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No festive goodwill in sport wage deals

AAP logoAAP 14/12/2016 Steve Larkin

'Tis the season of goodwill. Unless you're an elite Australian sportsman or sports administrator.

Players and officials are poles apart as Australia's three major sporting codes - cricket, AFL and NRL - butt heads over new wage deals. Here's the state of pay.

AFL

AFL players want their wages to include a fixed share of the code's revenue. But the AFL itself is against linking salary to revenue. So talks have broken down, meaning next season's salary cap hasn't been set - clubs are working on the assumption of a 10 per cent increase from this year's cap on total player payments of $10.6 million per club.

The AFL Players' Association is accusing league hierarchy of disrespect by not coming to the negotiating table but won't publicly specify what increase players want - though the gap between the players and the league is thought to be in the vicinity of $150 million.

Players have mooted strike action during the preseason if headquarters doesn't budge.

NRL

Australian Rugby League Commission chairman John Grant's head is on the chopping block and the 16 NRL clubs are sharpening the axe.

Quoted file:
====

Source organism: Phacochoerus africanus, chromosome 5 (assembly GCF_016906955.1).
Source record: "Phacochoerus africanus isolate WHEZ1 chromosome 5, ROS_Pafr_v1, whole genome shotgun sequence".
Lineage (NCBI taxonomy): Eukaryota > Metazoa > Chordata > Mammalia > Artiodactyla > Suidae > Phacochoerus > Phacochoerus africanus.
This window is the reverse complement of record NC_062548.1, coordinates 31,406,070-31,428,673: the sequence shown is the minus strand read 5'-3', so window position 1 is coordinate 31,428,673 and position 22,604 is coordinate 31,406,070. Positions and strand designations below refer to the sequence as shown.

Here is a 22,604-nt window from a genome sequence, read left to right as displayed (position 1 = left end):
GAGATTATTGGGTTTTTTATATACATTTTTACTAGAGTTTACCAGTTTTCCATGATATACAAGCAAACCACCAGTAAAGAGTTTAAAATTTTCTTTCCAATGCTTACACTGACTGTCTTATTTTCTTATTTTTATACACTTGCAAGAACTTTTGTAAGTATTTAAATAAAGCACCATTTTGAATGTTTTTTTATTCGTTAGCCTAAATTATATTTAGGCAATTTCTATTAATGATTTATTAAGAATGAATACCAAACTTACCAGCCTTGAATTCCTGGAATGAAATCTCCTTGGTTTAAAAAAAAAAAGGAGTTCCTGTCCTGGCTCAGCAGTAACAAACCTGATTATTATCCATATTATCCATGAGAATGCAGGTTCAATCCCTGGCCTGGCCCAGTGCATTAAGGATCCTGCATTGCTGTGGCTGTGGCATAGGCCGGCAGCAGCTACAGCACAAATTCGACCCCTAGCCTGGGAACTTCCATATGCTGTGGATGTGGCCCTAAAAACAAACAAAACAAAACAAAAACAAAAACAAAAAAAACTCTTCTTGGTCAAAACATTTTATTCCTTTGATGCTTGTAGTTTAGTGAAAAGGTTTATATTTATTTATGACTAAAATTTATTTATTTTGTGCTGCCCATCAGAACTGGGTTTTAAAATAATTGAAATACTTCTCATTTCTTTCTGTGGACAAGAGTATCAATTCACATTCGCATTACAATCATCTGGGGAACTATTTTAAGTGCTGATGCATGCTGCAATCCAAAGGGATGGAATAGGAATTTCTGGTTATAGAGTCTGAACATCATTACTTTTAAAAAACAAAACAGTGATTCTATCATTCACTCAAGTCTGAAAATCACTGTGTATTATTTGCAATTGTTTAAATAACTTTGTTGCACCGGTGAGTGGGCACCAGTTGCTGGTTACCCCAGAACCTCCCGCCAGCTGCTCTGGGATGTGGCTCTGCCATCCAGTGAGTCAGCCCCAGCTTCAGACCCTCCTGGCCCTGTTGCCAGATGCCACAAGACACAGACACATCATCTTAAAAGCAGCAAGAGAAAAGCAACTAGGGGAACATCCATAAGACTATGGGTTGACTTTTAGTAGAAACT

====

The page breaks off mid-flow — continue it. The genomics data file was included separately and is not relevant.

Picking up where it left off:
Last December, Grant announced the ARL had agreed to fund each club to the tune of 130 per cent of their salary caps from 2018 onwards.

A Heads of Agreement was signed but talks over terms dragged on for almost a year before Grant withdrew the deal from the negotiating table last month, prompting clubs to call for his resignation.

A new collective bargaining agreement needs to be signed next year with players signalling a fixed share of revenue is also on their agenda.

CRICKET

Cricket has had a fixed share of revenue system for two decades - about 26 per cent of revenue is funnelled into player payments.

But governing body Cricket Australia, while publicly cagey, is now understood to favour capping payments to international cricketers for the first time - the average annual salary for the top 20 male cricketers is around $1.15 million with the top-end getting about $2 million.

CA reportedly believes the the existing model isn't sustainable because it doesn't allow the body to fund grassroots, women's and club cricket as much as it would like - putting the current figure at 12 per cent of revenue.

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